Are Federal Guidelines for Prescribing Opioids Hurting Patients with Chronic Pain?

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As Oklahoma and Purdue Pharma reach a landmark settlement, we look at an underreported result of the opioid crisis: the underprescribing of opioids for patients who rely on them for pain management. This month, more than 300 doctors and medical researchers sent an open letter to the Centers for Disease Control and Prevention warning patients have been harmed by a lack of clarity in guidelines for prescribing opioids. The CDC revised the guidelines for primary care physicians in 2016 in order to improve safety and reduce risks associated with long-term opioid therapy for chronic pain. But many say the new guidelines caused confusion and led to the reduction or discontinuation of opioids for people who responsibly use the medication to manage pain related to cancer, multiple sclerosis, lupus and fibromyalgia. We speak with Terri Lewis, a social scientist, rehabilitation practitioner and clinical educator who is running a national survey of patients and physicians to calculate the impacts of changes in chronic pain treatment. We also speak with Barry Meier, the author of “Pain Killer: An Empire of Deceit and the Origin of America’s Opioid Epidemic.” He was the first journalist to shine a national spotlight on the abuse of OxyContin.

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AMY GOODMAN: This is Democracy Now!, as we turn now, end the show, by looking at the flipside of the opioid crisis: the underprescribing of opioids for patients who rely on them for pain management. This month more than 300 doctors and medical researchers sent an open letter to the Centers for Disease Control and Prevention, the CDC, that warns patients have been harmed by a lack of clarity in guidelines for prescribing opioids. The CDC revised the guidelines for primary care physicians in 2016 in order to improve safety and reduce risks associated with long-term opioid therapy for chronic pain. But many say the new guidelines caused confusion and led to the reduction or discontinuation of opioids for people who responsibly use the medication to manage pain related to cancer, multiple sclerosis, lupus, fibromyalgia. A survey by the Pain News Network found more than 85 percent of patients say the CDC’s guidelines have made their pain and quality of life worse. Almost half those surveyed said the poor management of their pain prompted them to consider suicide.

For more, we’re joined by Terri Lewis, social scientist, rehabilitation practitioner, clinical educator, who’s running a national survey of patients and physicians to calculate the impacts of changes in chronic pain treatment.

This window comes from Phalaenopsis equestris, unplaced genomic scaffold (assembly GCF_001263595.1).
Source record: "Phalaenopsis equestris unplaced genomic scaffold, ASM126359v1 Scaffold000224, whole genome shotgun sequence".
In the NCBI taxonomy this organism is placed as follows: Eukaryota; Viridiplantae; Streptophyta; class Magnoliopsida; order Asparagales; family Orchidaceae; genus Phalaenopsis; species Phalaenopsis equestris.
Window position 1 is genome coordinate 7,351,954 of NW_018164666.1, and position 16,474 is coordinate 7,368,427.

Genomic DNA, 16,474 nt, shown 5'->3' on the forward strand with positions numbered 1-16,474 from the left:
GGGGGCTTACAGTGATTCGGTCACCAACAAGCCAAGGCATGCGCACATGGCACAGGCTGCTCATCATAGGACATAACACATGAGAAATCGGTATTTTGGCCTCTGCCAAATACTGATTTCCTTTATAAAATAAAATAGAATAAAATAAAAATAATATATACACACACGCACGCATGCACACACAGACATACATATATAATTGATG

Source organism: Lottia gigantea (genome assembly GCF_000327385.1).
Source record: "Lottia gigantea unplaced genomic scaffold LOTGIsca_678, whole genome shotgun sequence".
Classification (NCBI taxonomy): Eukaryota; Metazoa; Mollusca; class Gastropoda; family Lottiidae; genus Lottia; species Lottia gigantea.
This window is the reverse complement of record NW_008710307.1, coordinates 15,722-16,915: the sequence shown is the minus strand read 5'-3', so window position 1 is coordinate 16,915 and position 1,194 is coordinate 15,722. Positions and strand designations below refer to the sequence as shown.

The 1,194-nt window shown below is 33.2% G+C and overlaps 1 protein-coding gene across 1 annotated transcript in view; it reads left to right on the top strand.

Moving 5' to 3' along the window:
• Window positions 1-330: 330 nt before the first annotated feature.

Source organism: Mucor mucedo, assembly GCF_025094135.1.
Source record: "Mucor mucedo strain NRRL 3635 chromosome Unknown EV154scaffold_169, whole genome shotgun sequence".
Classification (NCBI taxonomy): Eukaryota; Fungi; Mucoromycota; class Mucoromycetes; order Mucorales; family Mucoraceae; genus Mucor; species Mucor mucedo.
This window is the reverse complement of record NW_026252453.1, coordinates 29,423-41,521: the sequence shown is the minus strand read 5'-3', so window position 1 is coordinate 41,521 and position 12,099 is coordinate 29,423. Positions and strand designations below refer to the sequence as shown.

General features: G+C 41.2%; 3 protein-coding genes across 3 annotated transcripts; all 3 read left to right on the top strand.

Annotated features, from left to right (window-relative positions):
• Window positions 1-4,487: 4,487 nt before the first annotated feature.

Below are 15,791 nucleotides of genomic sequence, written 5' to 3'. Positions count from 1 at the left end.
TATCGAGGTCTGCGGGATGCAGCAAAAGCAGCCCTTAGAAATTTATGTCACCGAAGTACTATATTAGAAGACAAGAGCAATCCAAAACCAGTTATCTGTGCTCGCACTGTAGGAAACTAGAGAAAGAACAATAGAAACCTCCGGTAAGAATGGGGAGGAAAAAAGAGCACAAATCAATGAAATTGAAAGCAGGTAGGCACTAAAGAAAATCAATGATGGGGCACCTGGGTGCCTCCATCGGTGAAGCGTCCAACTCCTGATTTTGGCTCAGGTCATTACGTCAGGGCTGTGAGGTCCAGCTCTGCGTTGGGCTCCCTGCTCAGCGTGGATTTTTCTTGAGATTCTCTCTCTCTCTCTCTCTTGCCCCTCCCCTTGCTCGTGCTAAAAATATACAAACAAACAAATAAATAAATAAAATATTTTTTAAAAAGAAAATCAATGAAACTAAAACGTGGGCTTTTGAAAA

Welcome to Democracy Now!, Terri. Can you explain this flipside? People might be congratulating the CDC by saying that prescriptions must be much lower. But talk about what is happening for people who are not addicted but need serious pain management.

TERRI LEWIS: Well, the bottom line is that the CDC guidelines were written for primary care, for new cases of illness and injury, and they were designed to prevent addiction from developing by not creating new people who were going to have a problem. The problem that we’re seeing is that these guidelines have been adopted and Incorporated into federal and state regulations in a way that they were never intended to. And we have characteristics in our population that we haven’t accounted for in this design. We’ve got an aging population. We’ve got an existing, multiply chronic care population that is on the books. These are people who are stable or have been stable in care, and they are no longer getting the care that they need, because we have applied and adopted a one-size-fits-all policy, a square peg in a round hole. And we’re seeing that problem develops in creating structural barriers throughout the whole care system.

AMY GOODMAN: So people are losing the ability to have their drugs paid by insurance. What role do pharmacies play in this?

TERRI LEWIS: Pharmacies are enrolled in insurer networks. Their job is to be a party to the dispensing decision that is made for people who live both in urban environments and rural environments. As the DEA reduces the available supplies, the job of the pharmacist is now to parse and determine who is a legitimate patient at the dispensing end versus who is not, and, secondarily, to determine who’s a reliable, legitimate prescriber and who is not. And that is a new role for pharmacists.